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New Member

Internet Router redundancy

We currently have a Pix520 , v5.3(1). It is setup with 3 interfaces (internal, external and the dmz) with NAT.

We have another router that connects to the internet(not currently plugged to the PIX) that we are planning to use in case our ISP is down (then we will just plug the rj45 from the PIX to this router).

I need to know how to setup the external router to work with the Pix, I tryed using the same fast ethernet's Ip address of the current "outside router"(default gateway from the PIX) with no luck.

Any comments are valuated.

Thanks

Mario.

5 REPLIES
Gold

Re: Internet Router redundancy

Hola Mario,

Can you post your PIX configuration (remember to omit sensitive info) and the config of the router...

Thanks --

New Member

Re: Internet Router redundancy

I just double checked under my Pix configuration and the default gateway's ip address is the same as the Ip address outside(interface eth0).

This looks wrong, Is this suppose to be the ethernet's ip address of the next hop router?. How come this is working with the Internet router?.

Mario

Silver

Re: Internet Router redundancy

If you have two devices that are attached to one segment (could be via a cross-over cable), they both keep an ARP-table, in which every local connected Ethernet-adress (MAC-address) is mapped to a IP-address.

Let´s look at an example to understand. We call our devices "PIX" and "Router". In the example these devices are connected via a crossover cable. At some point we change device "Router" with a new device called "New Router"

The following addresses are involved:

Device "PIX"

IP-address 192.168.1.2

MAC-address 0800.1234.0001

Device "Router"

IP-address 192.168.1.1

MAC-address 0800.1234.0002

Device "New Router"

IP-address 192.168.1.1

(note: same as device "Router")

MAC-address 0800.1234.0003

Here is what happens:

When device "PIX" and "Router are connected they have learned eachothers MAC-adresses. Device "PIX" has MAC-address 0800.1234.0002 (of device "Router") mapped to the IP-adress 192.168.1.1 in its ARP-table.

Device "Router" has MAC-address 0800.1234.0001 (of device "PIX") mapped to the IP-adress 192.168.1.1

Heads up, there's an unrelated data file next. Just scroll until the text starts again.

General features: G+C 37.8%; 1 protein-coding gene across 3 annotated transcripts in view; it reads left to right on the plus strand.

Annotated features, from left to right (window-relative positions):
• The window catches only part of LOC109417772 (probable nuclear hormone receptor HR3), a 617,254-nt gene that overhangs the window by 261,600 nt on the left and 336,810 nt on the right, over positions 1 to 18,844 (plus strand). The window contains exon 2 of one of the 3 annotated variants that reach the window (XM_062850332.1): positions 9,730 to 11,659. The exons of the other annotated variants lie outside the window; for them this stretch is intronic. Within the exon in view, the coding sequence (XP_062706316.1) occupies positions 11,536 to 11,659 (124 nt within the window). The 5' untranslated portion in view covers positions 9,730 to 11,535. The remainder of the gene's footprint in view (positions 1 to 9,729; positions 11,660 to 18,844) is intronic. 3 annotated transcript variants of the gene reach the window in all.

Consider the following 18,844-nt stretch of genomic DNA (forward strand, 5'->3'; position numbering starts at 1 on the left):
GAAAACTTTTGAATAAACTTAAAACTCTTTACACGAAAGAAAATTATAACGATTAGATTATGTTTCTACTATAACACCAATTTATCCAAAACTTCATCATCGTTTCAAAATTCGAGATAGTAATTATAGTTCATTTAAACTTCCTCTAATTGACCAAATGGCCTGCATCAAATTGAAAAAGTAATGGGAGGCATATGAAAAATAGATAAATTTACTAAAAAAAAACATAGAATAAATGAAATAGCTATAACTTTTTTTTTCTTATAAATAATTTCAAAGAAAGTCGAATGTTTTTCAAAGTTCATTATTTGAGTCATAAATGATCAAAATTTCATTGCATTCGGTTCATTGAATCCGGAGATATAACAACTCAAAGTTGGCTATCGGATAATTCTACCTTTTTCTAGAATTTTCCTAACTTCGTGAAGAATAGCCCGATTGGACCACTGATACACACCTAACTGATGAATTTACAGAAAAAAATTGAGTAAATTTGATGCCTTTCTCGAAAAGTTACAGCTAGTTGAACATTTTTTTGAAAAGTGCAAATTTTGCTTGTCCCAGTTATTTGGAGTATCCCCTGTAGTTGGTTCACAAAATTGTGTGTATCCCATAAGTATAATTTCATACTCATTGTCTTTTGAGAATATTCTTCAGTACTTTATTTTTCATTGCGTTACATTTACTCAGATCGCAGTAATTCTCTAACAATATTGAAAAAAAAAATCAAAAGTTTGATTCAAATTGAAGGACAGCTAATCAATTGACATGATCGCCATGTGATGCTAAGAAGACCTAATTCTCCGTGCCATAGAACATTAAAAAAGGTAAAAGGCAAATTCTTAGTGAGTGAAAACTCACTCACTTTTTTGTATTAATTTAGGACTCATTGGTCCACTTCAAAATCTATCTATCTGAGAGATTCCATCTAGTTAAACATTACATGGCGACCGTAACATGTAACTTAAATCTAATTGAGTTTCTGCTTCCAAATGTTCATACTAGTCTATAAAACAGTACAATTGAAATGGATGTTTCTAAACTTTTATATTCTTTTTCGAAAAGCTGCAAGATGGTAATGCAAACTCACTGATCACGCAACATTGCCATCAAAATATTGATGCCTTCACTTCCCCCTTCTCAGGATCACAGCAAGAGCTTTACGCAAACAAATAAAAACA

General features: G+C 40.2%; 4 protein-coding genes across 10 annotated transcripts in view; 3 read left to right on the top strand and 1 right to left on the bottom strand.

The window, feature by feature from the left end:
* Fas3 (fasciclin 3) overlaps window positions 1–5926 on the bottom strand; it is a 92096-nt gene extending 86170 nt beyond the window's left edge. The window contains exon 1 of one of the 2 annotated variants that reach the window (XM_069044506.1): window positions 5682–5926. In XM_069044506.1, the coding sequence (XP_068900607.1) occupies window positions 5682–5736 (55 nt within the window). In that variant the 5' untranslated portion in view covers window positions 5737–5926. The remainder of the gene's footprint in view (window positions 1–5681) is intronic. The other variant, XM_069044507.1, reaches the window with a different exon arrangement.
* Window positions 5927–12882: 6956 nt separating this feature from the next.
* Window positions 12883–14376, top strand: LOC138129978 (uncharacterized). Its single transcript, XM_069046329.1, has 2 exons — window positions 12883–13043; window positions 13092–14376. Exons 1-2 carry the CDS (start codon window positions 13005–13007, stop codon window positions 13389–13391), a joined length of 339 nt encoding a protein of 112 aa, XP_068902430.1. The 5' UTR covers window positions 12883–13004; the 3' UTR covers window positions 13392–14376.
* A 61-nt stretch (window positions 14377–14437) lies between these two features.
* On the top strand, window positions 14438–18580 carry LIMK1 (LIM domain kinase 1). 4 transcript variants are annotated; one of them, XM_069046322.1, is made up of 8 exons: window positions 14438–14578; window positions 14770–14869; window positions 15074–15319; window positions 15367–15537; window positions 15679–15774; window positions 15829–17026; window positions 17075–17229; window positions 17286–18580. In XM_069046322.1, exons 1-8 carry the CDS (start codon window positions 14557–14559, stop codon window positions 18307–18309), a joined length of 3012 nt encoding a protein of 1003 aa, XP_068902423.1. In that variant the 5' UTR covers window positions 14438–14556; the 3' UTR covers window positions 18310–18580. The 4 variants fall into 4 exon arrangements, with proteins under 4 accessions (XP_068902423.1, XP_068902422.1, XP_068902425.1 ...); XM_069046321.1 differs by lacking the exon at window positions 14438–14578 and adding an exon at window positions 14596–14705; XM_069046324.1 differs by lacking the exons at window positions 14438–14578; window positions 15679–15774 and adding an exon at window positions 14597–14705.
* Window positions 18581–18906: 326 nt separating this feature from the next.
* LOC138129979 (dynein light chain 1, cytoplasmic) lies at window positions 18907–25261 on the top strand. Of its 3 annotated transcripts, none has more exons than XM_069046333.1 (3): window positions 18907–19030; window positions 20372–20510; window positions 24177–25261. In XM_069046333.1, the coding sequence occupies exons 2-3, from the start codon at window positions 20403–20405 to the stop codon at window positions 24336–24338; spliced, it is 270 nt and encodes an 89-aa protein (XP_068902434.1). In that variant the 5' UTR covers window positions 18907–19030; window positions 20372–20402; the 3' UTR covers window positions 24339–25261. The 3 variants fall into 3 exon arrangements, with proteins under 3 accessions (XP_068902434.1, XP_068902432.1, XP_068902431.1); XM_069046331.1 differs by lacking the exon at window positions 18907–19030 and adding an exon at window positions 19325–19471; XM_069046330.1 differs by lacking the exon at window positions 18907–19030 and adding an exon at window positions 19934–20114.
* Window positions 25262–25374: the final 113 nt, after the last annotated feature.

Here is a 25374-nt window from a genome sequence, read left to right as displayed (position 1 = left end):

Then you exchange device "Router" with device "New Router". Device "PIX", at this point, still has the MAC-address 0800.1234.0002 (of device "Router") mapped to the IP-adress 192.168.1.1 in its ARP-table.

So, if a packet arrives at device "PIX" with IP-destination 192.168.1.1 device "PIX" will send this out on the ethernet interface using destination MAC-address 0800.1234.0002

This MAC-address does not exist anymore and the packets dies out on the ethernet.

The lesson here is that if you exchange any device, and it uses the same IP-address, you have to manually clear the ARP entry from the ARP-table of the other device (in most cases). How this is done is depending on the components OS. for IOS based devices this would be clear arp

Hope this helps.

Leo

New Member

Re: Internet Router redundancy

FYI, if the "route" command statement uses the IP address from one of the PIX firewall interfaces as the gateway IP address (as you have), the PIX will ARP for the destination IP address in the packet instead of ARPing for the gateway IP address.

So if your new router doesn't work with this configuration after clearing the ARP cache then that router may have proxy-arp disabled.

New Member

Re: Internet Router redundancy

FYI, if the "route" command statement uses the IP address from one of the PIX firewall interfaces as the gateway IP address (as you have), the PIX will ARP for the destination IP address in the packet instead of ARPing for the gateway IP address.

So if your new router doesn't work with this configuration after clearing the ARP cache then that router may have proxy-arp disabled.

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